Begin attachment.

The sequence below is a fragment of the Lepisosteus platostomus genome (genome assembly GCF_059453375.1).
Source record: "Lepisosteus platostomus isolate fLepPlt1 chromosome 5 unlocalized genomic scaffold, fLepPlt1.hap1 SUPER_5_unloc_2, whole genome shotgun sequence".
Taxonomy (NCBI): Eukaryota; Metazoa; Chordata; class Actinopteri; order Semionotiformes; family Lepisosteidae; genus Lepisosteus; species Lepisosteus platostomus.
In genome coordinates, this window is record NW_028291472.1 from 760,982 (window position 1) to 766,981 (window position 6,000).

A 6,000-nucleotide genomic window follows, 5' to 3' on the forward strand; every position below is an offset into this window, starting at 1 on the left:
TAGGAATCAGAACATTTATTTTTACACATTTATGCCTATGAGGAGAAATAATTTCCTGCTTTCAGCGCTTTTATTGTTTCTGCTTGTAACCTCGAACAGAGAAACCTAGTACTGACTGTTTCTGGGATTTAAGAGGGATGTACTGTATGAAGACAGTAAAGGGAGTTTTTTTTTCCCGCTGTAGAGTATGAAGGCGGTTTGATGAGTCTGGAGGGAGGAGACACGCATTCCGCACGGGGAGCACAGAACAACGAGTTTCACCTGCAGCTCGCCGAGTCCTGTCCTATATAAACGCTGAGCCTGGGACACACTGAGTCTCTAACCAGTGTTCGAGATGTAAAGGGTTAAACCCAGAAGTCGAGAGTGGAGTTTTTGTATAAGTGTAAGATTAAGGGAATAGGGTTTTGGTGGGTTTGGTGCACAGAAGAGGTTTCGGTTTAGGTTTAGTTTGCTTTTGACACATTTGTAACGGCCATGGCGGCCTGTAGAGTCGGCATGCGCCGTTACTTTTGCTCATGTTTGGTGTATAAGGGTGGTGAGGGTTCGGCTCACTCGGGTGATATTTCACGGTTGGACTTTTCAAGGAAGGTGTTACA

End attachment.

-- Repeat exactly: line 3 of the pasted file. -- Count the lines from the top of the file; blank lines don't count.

Taxonomy (NCBI): Eukaryota; Metazoa; Chordata; class Actinopteri; order Semionotiformes; family Lepisosteidae; genus Lepisosteus; species Lepisosteus platostomus.